Taking time for a post-grad pause


I almost started crying in the basement of a grocery store in January—I had picked up a phone call from a Dallas area code and verbally accepted an internship for post-graduation. My last semester of college just began, but I found myself among the lucky few who already knew what they were doing after May. Classes grew that much more difficult to sit through, and assignments that much harder to submit, because I began envisioning myself at my future (temporary) job. 

Besides the non-permanent nature of the position, it held another caveat: its Labor Day start date. I—still—have no idea what I will fill these interim four months with, because this summer, I intend to take a break from what I love. 

The advice that you shouldn’t ask a soon-to-be graduate what they plan to do after that day exists for a reason. There are classmates who will enroll in master’s programs, some will move and then find a job—or vice versa—and others plan to return home. Regardless, whenever I’ve posed the question, the answer always seems to come out with uncertainty, even if these are very certain plans. No one seems ultimately satisfied with what they think they’ll do, and I find many of these same feelings bubbling up almost nightly when I try to fall asleep. Conflicting thoughts of dread, excitement, and exhaustion all simultaneously fill me. I’ve almost completed the marathon that comprises 16 consecutive years of education, but I’m also realizing the weight of the expectation that I have to go straight into the professional world after this. 

Though I could’ve declined my fall internship in lieu of another one or a more immediate, permanent opportunity, something about this forced four-month pause in my plans attracted me. I’m competitive, and I’ve grappled with this upcoming intermission in my life since I faxed my official paperwork accepting the offer. I’m the kind of person who gets stressed when I have a lot of things to do, but I’m even more the kind of person who feels anxious when I have a lack of plans. I am, however, ready to grow out of this. I need time to rekindle a little bit of my love for my craft, but I also need to force myself to be content with empty time. The journalism industry, now more than ever, seems to be non-stop. Twitter never stops updating, and the app has ingrained itself as the last thing I look at and the first thing I check in the morning. While I can’t professionally advocate for myself and others to stop this habit, I recognize a need to temporarily alter it.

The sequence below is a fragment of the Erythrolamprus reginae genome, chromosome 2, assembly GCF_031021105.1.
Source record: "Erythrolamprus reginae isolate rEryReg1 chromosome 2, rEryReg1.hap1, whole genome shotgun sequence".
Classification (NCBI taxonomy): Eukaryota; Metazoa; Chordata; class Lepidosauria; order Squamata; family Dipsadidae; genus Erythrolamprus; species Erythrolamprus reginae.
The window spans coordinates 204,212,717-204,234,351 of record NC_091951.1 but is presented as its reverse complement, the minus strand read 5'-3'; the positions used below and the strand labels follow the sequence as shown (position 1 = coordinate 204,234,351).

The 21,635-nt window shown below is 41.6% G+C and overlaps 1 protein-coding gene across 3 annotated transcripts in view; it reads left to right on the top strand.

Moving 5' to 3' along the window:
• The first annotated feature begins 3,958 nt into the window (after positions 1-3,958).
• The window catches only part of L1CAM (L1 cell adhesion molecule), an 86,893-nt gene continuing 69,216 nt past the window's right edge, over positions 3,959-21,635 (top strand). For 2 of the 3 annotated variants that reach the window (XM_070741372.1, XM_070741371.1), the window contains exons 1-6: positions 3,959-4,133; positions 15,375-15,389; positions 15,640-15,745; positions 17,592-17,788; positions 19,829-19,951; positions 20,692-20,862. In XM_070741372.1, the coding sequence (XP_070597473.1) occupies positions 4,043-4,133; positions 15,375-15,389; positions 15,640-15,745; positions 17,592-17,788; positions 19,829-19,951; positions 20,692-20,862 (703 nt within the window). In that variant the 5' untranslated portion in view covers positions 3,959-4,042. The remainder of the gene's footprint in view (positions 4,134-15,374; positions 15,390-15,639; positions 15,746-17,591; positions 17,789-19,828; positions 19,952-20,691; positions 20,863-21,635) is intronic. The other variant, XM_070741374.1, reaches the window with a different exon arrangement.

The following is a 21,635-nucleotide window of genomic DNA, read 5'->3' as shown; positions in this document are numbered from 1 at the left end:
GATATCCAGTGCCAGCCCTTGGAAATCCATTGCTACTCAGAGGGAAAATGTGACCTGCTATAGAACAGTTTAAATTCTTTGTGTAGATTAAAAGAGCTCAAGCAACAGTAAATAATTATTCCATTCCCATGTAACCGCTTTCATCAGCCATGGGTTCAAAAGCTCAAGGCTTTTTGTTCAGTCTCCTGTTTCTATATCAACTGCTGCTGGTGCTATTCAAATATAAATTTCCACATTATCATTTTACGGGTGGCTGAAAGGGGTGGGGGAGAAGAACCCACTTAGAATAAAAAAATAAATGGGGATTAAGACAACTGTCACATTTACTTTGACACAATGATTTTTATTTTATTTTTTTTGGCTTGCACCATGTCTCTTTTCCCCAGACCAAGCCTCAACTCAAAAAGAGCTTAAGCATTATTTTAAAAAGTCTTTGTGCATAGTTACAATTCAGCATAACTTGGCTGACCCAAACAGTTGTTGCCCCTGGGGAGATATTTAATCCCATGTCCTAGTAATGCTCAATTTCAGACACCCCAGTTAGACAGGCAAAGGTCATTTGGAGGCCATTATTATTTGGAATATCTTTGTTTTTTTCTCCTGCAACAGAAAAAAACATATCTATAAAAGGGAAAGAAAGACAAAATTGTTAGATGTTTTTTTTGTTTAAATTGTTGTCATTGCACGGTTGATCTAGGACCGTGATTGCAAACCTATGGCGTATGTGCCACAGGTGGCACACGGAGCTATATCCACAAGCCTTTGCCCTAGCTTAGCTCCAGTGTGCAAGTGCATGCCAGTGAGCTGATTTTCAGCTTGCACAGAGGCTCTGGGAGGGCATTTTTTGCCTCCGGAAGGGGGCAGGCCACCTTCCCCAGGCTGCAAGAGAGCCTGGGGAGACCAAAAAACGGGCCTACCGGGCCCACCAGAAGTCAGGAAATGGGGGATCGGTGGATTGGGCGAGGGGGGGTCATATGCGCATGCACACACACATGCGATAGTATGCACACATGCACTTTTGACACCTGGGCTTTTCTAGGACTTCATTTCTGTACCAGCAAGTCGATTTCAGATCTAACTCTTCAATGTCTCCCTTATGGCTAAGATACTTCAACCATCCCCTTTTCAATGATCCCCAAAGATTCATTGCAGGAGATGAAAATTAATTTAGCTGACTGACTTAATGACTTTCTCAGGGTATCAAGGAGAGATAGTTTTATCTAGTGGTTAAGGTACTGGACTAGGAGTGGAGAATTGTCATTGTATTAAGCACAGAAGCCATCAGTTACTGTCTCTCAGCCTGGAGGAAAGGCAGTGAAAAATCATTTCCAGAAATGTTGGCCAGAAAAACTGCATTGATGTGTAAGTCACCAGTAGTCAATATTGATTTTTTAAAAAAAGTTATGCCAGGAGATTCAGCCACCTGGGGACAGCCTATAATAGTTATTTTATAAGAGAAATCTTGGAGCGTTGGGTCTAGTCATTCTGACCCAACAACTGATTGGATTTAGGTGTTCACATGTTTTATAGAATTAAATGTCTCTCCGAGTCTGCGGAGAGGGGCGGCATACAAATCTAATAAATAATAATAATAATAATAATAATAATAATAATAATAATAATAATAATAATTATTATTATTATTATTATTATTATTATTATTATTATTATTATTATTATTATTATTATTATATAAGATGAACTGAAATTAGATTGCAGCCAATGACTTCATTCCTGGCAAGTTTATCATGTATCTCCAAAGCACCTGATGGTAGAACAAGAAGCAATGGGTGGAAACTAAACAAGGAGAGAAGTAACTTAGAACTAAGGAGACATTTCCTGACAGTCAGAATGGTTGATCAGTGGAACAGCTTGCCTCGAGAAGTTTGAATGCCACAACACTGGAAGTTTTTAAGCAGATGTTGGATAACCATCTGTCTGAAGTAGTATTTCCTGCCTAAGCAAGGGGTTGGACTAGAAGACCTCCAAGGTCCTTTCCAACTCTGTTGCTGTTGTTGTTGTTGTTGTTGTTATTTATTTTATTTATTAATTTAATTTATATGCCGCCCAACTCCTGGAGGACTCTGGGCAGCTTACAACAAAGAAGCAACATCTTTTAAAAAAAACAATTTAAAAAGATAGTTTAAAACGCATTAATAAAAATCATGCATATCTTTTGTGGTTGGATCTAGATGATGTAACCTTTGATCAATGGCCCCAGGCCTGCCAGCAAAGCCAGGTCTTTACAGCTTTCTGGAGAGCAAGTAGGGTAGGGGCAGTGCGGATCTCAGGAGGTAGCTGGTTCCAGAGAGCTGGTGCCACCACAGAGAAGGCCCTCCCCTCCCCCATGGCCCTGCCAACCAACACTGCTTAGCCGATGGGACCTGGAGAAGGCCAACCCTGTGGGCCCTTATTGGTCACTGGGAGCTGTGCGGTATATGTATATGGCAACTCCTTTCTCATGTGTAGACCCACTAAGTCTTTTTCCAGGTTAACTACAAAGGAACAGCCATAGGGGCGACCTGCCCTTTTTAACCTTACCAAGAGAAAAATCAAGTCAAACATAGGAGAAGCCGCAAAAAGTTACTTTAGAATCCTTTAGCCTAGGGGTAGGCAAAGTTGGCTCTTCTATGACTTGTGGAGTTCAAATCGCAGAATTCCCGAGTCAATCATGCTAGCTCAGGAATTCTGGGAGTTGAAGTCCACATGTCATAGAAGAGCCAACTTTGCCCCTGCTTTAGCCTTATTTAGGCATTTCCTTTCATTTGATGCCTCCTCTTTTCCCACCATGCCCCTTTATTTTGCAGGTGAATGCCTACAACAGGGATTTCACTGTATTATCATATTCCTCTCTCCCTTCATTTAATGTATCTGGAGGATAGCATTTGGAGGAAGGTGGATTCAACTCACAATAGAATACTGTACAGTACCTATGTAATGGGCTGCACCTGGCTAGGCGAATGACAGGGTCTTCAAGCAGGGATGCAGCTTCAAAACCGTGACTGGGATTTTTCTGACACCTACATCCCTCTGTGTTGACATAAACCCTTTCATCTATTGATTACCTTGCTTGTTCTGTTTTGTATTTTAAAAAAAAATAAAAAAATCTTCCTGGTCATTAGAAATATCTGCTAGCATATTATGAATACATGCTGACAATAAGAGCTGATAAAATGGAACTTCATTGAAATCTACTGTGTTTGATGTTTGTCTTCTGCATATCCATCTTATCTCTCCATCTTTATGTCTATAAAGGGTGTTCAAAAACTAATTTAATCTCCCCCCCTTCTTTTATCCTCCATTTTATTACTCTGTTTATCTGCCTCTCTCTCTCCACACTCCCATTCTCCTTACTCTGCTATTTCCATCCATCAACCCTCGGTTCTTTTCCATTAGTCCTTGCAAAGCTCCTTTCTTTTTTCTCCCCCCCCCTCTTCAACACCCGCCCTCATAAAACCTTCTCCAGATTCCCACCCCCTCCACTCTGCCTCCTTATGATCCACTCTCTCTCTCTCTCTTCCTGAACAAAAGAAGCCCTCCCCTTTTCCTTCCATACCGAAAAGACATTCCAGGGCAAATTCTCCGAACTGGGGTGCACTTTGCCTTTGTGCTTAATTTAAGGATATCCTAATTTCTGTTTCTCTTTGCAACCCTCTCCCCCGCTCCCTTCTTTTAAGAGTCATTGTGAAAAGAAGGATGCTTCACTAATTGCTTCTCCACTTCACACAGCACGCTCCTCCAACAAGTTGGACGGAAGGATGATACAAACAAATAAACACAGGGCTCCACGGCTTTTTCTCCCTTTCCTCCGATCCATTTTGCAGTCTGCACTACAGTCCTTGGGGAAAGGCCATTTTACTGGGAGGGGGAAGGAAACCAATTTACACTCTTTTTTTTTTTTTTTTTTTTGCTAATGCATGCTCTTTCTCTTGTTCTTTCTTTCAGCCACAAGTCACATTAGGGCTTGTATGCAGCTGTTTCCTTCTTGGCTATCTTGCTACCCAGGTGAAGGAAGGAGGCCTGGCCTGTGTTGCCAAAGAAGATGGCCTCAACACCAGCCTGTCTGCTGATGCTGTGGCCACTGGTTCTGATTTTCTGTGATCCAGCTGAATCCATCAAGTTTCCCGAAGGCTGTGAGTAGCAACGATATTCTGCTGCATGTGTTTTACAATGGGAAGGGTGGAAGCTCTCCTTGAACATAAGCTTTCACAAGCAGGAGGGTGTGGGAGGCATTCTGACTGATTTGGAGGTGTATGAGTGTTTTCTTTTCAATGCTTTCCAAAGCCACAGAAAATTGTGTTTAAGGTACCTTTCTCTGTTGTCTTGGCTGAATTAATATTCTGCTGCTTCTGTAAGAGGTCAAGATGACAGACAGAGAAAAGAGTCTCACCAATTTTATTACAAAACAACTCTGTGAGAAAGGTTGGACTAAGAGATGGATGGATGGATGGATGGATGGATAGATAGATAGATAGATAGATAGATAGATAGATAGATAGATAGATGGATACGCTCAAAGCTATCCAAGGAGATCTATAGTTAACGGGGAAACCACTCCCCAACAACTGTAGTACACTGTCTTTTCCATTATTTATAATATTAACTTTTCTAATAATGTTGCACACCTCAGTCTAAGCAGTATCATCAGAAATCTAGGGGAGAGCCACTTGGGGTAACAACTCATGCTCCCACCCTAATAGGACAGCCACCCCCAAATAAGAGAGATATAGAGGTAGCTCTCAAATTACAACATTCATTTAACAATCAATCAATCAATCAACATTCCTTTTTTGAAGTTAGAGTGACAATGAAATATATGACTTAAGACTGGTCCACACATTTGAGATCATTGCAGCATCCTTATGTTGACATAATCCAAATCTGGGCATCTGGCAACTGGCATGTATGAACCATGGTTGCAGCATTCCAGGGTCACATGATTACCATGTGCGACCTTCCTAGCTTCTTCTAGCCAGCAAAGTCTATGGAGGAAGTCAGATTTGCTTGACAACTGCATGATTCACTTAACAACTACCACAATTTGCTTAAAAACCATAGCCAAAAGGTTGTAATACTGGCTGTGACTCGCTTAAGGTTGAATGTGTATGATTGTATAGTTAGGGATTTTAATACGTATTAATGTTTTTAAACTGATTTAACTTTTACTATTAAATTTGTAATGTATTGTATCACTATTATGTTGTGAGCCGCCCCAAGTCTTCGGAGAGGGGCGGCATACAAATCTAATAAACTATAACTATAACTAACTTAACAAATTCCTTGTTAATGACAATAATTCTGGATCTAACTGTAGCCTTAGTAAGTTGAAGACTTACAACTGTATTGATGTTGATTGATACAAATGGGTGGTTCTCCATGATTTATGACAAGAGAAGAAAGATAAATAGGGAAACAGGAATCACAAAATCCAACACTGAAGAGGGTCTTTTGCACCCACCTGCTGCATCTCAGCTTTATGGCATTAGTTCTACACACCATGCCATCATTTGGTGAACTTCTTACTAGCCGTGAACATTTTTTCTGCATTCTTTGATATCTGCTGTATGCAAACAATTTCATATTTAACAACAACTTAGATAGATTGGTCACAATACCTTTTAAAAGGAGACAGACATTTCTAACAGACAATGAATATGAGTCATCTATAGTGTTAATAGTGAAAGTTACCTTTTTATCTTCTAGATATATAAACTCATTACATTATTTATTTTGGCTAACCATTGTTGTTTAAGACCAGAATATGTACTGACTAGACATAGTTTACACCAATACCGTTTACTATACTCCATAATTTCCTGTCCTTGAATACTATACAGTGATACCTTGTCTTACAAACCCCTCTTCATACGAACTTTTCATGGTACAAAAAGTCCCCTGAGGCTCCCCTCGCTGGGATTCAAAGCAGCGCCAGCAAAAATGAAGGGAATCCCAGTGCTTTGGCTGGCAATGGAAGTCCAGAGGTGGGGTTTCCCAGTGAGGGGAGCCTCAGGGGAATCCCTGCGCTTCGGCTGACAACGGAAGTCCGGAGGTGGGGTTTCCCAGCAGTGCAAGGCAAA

I also acknowledge not everyone can take four months, or even one 30-day break, from working. Though I plan to build some savings with a temporary restaurant or cafe job, I see the allure of building a more professional resume as soon as possible. According to the Economic Policy Institute, last year’s graduates still face high unemployment and underemployment rates, at 7.2 and 14.9 percents, respectively. The amount that find themselves neither pursuing a master’s or working is 10.5. All three of these are much higher than pre-recession rates by several points. These statistics validate the choice to immediately start pursuing a career, but they also shouldn’t pressure us against taking a brief hiatus. 

As I tried to explain to a friend last week over celebratory drinks, I’m not taking time off because I’m burnt out. Knowing myself, I’m sure I’ll quickly be bored this summer and slightly jealous as I see everyone starting their “real lives.” But moving forward, I want to learn how to exist even with these feelings. I want to live satisfied, even without the constant sound of keys typing, even without the irresistible pressure of a looming deadline. I want to be comfortable even when I’m not competing with others. I still have the itch to tell stories, and I hope my break this summer only intensifies it rather than silencing it.

Whenever I end up booking my flight to Texas—which hopefully coincides with whenever I figure out what I’m going to do with the five winter coats I’ve accumulated throughout the past four Boston winters—I want to step forward with a renewed sense of self. It terrifies me not knowing what activities I will pad my last free summer with, but instead of seeing this fear as something I need to fix, I plan to fall into it head first.